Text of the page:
“Our vision is to be proactive and preventative, not reactive, although, unfortunately, there will always be need for that, too,” Silvers said.

Hood added: “By the time you start working at the individual level – take a kid out of a home or provide counseling to families abusing their children – it’s too late. That’s not what public health is. Public health is getting to the root of an issue and preventing it from the very beginning.”

FACTORS

To get to the root of an issue, you first have to find it.

At the April 18 workshop held at the Decatur Civic Center, coalition members and “community stakeholders” discussed three types of factors.

When predictive factors such as substance abuse are present, it is highly likely that child abuse is going to occur.

“If we look at the CPS cases we know about – because there are so many that we don’t know about – 80 percent of those have substance abuse (drugs or alcohol) involved,” Hood said.

Risk factors highly increase the likelihood that a child will be abused.

“These are things like the age of the parent – the younger parent, the higher the risk,” Hood said. “Poverty, a lack of support, large families of three or more children (that’s more of a neglect issue than it is an abuse issue), marital stability.”

Other examples include isolation and a lack of extended family support. Nine percent of Wise County parents didn’t agree with the following statement: “Whenever I feel lonely, there are several people I could talk to at least half of the time.” – and 4.6 percent said they don’t have anyone to turn to in times of crisis.

“These are opportunities to start building cohesiveness,” Hood said.

Of the responses from Wise County parents, 62 percent said they were not very familiar or not familiar at all with the support services available locally.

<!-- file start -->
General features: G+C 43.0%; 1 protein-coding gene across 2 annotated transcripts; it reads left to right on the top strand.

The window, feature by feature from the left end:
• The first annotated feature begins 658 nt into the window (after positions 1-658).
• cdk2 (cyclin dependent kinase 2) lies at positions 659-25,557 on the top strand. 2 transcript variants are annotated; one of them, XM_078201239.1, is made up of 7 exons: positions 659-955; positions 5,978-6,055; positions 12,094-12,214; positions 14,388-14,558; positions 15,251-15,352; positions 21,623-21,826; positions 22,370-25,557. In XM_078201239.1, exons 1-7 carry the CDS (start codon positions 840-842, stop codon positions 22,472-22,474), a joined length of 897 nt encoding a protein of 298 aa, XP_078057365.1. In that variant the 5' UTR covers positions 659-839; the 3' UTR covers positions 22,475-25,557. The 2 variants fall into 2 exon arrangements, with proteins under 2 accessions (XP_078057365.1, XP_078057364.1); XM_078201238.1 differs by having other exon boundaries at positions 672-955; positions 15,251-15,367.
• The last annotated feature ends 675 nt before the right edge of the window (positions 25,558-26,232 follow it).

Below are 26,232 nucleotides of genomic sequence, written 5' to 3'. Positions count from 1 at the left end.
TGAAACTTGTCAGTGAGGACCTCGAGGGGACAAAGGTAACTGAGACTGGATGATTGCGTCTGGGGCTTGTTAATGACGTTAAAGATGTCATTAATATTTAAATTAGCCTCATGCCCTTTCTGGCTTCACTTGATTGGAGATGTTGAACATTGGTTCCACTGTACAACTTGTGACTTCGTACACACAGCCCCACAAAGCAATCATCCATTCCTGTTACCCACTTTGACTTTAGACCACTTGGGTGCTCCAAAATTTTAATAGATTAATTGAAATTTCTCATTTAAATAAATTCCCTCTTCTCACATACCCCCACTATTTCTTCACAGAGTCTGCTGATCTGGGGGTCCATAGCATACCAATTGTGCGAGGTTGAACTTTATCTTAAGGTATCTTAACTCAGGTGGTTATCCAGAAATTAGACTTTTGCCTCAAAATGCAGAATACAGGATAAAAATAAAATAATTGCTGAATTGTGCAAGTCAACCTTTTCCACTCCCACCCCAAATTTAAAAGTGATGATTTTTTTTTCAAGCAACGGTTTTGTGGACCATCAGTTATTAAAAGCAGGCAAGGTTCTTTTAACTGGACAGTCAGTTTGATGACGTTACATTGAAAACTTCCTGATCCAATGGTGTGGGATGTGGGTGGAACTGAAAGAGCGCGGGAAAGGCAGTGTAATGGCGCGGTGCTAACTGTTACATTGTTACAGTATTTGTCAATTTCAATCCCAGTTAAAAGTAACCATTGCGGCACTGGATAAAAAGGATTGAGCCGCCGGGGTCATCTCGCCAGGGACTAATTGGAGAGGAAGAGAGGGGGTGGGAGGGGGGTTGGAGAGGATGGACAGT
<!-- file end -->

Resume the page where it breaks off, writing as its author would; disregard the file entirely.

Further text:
The Wise County coalition has pounced on that opportunity, joining 2-1-1 Texas.

The database is a compilation of community agencies that can provide support services such as assistance with bills, food pantries and Medicaid contacts. It provides citizens with accurate and easy-to-find information from more than 60,000 state and local health and human services programs.

THE KEY

But the key to improving the rate of child abuse lies in the third category.

“Protective factors are what buffer children from being abused,” Hood said. “And there are plenty – plenty of opportunities to provide support and be the difference.”

More specifically, the key may be incorporating healthy parenting practices.

“Do you know what is normal for a child to do when they’re growing up?,” Hood asked. “Do you know that it’s normal when an infant cries for four hours at a time despite everything you do (change them, feed them)? And it’s OK. You can put that baby in a bed crying and go take a shower, and it’s OK.

“How many parents know that teenagers rebelling is absolutely normal? They’re growing up – they want their own lives. We have a hard time dealing with that, even parents who know that it is normal. Parents knowing that those things are normal is extremely important, and that’s where parenting skills come in.”

In the survey, 39 percent of Wise County parents strongly agreed there are times when they don’t know what to do as a parent, and 10 percent agreed with the statement, “When I discipline my child, I lose control.”

“Even though it’s a small percent, we would like to see that move the other direction,” Hood said. “Some intervention can be done. It’s a great opportunity to work on.”

On the flip side, 80 percent reported that they were frequently close to their child.